Earlier this week we had the opportunity to interview a current employee of the Indiana Chamber of Commerce. Madie Newman is the Indiana Healthy Communities Program Coordinator for the Wellness Council of Indiana. We asked her about her college experience and how it helped her prepare for her professional career.
Indiana INTERNnet: What is your current position and what does it entail?
Madie Newman: I’m the Indiana Healthy Communities Program Coordinator for the Wellness Council of Indiana, which is a subsidiary of the Indiana Chamber of Commerce. I work with communities across the state to help them assess programs, services, and infrastructure, and create goals to improve community health and quality of life.
IIN: When did you decide to start searching for an internship?
MN: It was a requirement for my undergraduate degree at Indiana University (IU). I was public health major and I knew I wanted work in a community setting, so I interned with IU Health Bloomington and worked with their community health department on several youth health initiatives. I also completed an internship with Bloomington Parks and Recreation through AmeriCorps while I was completing my degree. Then, before I decided to go back to graduate school, I completed a year-long internship with Hoosier Energy and the wellness team there.
IIN: How did your internships help your skill set develop?
MN: Each of my experiences allowed me to work with very different populations, so I was able to really develop great communication skills first and foremost. You learn to frame topics and conversations in a way that many different groups can understand and relate to, which is an important in any workplace. For example, when I interned at IU Health Bloomington, I was teaching 5th, 8th, and 10th graders about reproductive health. If you can learn to be comfortable talking to 5th graders about reproductive health, you can talk to anybody about anything. You have to be willing to step out of your comfort zone a little to gain those skills. I was also able to ask my co-workers and preceptors questions to really understand different areas of expertise within each of my internships as well, which helped me to narrow my focus.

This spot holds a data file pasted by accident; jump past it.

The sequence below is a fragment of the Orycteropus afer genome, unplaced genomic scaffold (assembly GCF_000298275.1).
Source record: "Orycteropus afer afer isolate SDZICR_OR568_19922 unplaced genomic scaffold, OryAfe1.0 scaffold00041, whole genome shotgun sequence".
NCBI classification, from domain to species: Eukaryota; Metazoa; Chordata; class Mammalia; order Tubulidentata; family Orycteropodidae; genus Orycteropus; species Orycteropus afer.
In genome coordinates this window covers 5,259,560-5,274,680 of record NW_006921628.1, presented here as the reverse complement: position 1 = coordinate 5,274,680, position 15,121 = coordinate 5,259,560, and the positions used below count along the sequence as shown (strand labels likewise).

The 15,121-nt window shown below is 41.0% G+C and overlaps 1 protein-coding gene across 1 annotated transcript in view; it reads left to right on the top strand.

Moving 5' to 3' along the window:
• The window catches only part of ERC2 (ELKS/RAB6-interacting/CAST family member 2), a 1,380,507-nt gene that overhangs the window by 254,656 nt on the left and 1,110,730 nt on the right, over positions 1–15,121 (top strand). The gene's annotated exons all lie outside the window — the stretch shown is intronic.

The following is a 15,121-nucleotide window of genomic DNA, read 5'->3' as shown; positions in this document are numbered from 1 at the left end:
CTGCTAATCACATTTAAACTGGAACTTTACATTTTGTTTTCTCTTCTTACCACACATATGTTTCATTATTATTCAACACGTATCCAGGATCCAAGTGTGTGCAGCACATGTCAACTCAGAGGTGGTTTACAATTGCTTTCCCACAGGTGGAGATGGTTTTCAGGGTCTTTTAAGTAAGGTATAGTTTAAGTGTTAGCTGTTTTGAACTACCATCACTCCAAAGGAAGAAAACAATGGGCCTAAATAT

IIN: What career advice would you recommend to others searching for internships or jobs?
MN: Have an open mind. Many people, myself included, have started a job search by looking for titles they think they want rather than looking for companies that would be a good culture fit for them. The environment you work in and the people you work with every day are much more important than any job title you are going to have. Find an organization you want to work for because you connect to their mission and values first, then figure out how your skills are transferable to open roles that are of interest to you.
IIN: How did you separate yourself from other candidates?